Although this week is mostly about the Khmer Rouge — with multiple field trips and lectures — we’ll hold off on posting a Khmer Rouge blog until tomorrow. For tonight (morning in Goshen), this is just a brief blog about other activities this week.
Women’s Night Out was Sunday evening, and the women went to the Baitong Restaurant, a site popular with Cambodian-run non-governmental organizations. The women thoroughly enjoyed the chance to share stories, learn to know Ann and Mia a bit better, and eat great Khmer food in a relaxing setting.
One of our lecturers this week was Chak Sopheap, a young and passionate voice in the blogosphere. You can check out Sopheap’s blogs at www.sopheapfocus.com. In Cambodia, Sopheap represents the voice of the majority generation — those under 35. In this SST experience, we’ve met so many gifted, educated, articulate young Cambodians who are working with NGOs. Some of these people are hosting SSTers, and some have been our lecturers. Ms. Sopheap, who is completing a masters degree in Peace Studies, works with the Cambodian Center for Human Rights, and spoke about both “positives” and “concerns” regarding human rights in Cambodia.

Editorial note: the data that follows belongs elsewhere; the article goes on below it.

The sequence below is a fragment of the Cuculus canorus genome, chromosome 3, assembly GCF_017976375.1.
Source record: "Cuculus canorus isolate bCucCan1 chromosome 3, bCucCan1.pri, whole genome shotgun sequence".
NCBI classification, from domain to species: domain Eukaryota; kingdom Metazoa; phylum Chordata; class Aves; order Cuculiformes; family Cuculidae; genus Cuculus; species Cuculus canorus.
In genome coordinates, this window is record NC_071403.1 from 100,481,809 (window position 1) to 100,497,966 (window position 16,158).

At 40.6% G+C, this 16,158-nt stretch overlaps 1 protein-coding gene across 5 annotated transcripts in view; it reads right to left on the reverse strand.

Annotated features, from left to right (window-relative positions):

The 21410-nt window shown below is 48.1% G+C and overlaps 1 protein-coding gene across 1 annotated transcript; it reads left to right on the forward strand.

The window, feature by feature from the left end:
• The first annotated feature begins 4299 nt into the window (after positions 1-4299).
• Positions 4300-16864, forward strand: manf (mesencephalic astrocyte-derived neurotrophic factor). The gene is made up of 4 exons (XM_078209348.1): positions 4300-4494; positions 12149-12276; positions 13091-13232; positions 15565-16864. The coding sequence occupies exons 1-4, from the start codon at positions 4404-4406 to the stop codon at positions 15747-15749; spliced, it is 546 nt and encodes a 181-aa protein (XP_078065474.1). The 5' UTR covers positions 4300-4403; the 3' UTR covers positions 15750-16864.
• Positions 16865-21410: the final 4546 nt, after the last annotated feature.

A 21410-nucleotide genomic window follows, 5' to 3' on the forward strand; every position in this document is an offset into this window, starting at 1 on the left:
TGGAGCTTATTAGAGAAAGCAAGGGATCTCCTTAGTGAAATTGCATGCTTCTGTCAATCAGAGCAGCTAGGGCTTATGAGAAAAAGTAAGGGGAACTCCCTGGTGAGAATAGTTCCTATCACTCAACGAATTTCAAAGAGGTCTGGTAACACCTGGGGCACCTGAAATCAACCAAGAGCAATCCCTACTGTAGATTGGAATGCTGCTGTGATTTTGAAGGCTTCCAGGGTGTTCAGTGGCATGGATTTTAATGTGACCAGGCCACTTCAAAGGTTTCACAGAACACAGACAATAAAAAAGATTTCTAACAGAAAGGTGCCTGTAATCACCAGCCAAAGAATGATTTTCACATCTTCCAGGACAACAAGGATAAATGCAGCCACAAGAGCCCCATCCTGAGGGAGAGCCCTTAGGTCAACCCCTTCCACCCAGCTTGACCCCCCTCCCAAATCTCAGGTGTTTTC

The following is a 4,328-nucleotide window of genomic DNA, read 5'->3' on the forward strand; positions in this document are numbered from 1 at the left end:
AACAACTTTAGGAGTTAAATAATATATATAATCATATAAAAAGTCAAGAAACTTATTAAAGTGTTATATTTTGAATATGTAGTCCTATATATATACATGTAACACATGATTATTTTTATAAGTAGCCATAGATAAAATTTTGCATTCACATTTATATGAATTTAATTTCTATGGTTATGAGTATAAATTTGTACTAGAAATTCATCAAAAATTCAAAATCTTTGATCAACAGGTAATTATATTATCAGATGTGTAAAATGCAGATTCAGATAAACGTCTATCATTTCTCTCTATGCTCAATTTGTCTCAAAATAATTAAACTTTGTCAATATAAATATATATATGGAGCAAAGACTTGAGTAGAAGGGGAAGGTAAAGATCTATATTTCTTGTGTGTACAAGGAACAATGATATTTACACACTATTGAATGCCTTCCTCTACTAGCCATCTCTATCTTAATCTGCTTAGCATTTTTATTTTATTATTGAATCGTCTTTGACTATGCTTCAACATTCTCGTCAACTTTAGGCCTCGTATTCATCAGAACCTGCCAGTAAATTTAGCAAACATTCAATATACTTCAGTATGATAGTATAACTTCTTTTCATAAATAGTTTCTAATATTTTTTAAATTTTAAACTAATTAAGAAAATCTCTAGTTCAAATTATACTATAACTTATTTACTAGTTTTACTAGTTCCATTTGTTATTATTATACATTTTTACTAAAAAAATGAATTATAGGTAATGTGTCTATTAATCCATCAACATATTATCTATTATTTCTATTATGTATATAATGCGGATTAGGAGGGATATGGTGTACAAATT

Wednesday evening was our second P’teah Goshen night, with dinner and processing at the Graber Miller apartment. This week’s cooks decided to prepare an egg and pancake breakfast, and the group quickly consumed five dozen scrambled eggs mixed with sauteed peppers and onions along with scores of Henry’s famous (well, famous now) oatmeal pancakes.
Students continue to enjoy the freedom of biking through the city and are settling into the routine of regular morning Khmer classes and afternoon lectures. More tomorrow on our Khmer Rouge experiences this week.